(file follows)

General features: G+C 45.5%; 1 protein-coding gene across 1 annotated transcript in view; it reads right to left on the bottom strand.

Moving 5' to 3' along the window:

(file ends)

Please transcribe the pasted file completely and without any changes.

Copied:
General features: G+C 45.5%; 1 protein-coding gene across 1 annotated transcript in view; it reads right to left on the bottom strand.

Moving 5' to 3' along the window: